Friday, March 21, 2008

Imbalances

Lionel Jospin, hoping perhaps to plant subliminally the notion that France is ruled by an "unbalanced" president, makes "imbalance" the leitmotif of his op-ed in today's Le Monde. It's an insipid exercise: on "economic imbalances," for example, we learn that "the best solution would be for the government to change its economic orientations," while "the opposition must develop ... the broad outline of an alternative economic policy." Is it worth putting pen to paper to deliver oneself of such banalities?

When we come, three-quarters of the way through this morass, to the "imbalances on the left," however, there is a flicker of interest. The Socialist Party "is dominant [on the left] and no longer has powerful allies." It would have been quicker to say that the PCF is dead as a doornail, but bluntness is not Jospin's forte. Yet he does manage in the next sentence to stick a finger in the eye of his former Trotskyite comrades: the PS "remains confronted with an extreme left without a 'culture of government' (sans culture du pouvoir) that sterilizes its electorate." Sterilizes: an interesting choice of word. How are we meant to take it? Does the extreme left kill the germs of gauchisme and render them inocuous? Or does it geld the working class and prevent it from reproducing itself? But Jospin does not develop the point. He proceeds to pronounce a pox on this sterilized electorate, whose votes he could have used in 2002. His next subject is the imbalance between the success of the PS locally and its repeated failure nationally. "Some say that certain party leaders are pleased with this disparity, because their oppositional status with respect to the central government seems to help them when it comes to winning locally." Interesting. One wonders whom he has in mind. He doesn't say of course. That wouldn't be his style. He prefers to drop another thumping banality: the party "must regain a national destiny."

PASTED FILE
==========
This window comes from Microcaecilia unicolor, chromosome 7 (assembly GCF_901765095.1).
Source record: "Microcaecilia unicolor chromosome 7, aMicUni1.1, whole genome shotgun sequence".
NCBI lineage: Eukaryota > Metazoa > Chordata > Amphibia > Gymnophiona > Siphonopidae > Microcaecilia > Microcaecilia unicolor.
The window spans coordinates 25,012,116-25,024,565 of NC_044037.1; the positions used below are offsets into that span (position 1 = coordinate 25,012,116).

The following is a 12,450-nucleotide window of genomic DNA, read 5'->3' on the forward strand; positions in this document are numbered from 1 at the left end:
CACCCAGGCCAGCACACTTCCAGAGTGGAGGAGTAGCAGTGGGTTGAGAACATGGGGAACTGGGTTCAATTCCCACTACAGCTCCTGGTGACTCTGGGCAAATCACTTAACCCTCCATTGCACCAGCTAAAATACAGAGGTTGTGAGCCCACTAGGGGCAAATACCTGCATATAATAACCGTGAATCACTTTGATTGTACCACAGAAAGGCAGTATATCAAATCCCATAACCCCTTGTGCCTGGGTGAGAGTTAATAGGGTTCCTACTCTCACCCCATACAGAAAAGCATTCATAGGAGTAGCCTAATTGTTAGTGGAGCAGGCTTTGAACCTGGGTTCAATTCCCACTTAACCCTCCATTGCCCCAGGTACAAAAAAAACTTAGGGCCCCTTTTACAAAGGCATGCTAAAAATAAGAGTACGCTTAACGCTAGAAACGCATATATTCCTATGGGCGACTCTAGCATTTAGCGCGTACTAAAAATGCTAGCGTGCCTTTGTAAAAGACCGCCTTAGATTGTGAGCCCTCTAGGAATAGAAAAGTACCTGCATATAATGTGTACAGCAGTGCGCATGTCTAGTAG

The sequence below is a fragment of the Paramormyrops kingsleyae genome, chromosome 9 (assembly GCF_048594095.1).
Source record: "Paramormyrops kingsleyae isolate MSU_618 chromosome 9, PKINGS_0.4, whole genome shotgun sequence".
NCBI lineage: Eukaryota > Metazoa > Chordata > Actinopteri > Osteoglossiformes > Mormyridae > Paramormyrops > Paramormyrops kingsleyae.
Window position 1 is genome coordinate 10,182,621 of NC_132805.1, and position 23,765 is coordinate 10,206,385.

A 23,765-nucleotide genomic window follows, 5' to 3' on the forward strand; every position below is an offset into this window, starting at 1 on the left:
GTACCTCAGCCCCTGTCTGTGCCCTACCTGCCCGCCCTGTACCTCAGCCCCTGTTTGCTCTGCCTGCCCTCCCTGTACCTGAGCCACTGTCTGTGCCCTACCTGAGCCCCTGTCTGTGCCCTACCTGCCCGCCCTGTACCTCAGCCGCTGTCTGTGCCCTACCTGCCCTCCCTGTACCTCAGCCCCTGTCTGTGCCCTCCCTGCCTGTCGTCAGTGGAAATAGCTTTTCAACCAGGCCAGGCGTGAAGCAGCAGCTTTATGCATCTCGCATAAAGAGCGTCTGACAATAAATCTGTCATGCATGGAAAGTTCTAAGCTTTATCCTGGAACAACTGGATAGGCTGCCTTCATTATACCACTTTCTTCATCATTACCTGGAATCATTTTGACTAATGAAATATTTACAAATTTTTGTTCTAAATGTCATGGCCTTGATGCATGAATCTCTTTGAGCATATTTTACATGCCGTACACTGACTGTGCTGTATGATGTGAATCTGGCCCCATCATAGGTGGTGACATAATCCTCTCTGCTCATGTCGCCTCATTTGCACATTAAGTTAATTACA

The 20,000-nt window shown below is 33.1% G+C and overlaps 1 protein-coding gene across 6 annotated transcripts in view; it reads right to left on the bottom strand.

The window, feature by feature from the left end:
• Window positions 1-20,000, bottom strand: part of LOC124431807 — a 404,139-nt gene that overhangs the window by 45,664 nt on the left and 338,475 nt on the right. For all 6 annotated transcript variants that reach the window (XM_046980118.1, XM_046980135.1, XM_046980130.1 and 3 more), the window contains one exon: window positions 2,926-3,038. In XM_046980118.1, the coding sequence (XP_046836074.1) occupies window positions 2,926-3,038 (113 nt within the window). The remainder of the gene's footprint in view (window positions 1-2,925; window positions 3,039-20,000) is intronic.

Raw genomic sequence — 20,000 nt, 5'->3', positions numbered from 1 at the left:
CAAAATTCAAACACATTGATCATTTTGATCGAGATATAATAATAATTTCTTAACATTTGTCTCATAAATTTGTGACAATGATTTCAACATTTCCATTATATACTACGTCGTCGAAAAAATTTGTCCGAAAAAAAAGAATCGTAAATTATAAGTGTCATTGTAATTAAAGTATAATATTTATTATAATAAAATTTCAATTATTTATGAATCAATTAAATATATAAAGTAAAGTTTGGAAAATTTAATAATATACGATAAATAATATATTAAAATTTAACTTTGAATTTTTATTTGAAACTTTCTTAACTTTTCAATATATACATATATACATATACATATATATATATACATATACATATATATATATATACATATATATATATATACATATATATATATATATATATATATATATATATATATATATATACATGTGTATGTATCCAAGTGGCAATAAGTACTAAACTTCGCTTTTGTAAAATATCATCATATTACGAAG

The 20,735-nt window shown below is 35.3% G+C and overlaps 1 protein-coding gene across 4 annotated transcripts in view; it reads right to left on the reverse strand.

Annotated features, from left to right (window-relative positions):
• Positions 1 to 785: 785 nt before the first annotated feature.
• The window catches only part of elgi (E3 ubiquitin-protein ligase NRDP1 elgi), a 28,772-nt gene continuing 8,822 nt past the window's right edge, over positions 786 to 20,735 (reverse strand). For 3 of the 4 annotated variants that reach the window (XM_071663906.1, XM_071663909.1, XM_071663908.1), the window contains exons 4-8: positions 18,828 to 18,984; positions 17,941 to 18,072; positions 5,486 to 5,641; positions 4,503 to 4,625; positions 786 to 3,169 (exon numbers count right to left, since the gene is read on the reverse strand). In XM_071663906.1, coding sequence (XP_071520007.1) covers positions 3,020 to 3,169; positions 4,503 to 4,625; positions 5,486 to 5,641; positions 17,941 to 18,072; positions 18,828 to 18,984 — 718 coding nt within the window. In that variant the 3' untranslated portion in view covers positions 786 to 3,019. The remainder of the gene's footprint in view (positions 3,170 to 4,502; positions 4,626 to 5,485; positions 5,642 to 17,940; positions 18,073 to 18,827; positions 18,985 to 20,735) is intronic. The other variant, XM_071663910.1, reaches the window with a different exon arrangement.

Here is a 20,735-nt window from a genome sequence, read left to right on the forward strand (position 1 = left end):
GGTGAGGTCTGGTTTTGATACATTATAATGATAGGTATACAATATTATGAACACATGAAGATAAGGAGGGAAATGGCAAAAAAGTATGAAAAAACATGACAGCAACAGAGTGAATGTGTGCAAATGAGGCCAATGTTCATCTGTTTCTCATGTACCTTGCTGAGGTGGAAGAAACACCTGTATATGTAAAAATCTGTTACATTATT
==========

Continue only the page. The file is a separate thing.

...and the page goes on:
So it must. To make a start on the project, perhaps its leaders could begin to say something, anything, rather than this nothing.

10 comments:

Anonymous said...

What a great review of that essay. I love this site! It's like free ice cream!

a us prof on sabbatical in Praris

Arthur Goldhammer said...

If you feel moved to pay for the ice cream, visit our esteemed sponsors, whose ads are displayed to the right. It costs you nothing, but your minimal effort rewards the Good Humor man.

MY said...

I don't see anything displayed to the right.
As far as saying things, this week I've heard Fabius say the socialist project should be able to differentiate itself from the one Royal is likely to propose; Cambadelis offered a deal to Delanoe, roughly, we leave you alone for the party presidency if you promise not to be a presidential candidate later on; Montebourg said something and I forgot what; Peillon got angry because Hollande asked his faithful (mid-ranking officials) to write something to boost support for his 'calendar' whereas he had agreed to do something else (I guess Peillon, who's originally a philosophy professor, wants politicians to keep their word?); Royal criticized the French position or lack thereof about Tibet, stating it was both 'weak' and "cowardly", plus something about how it's hard to imagine having fun for the Olympics while Tibetans are being shot.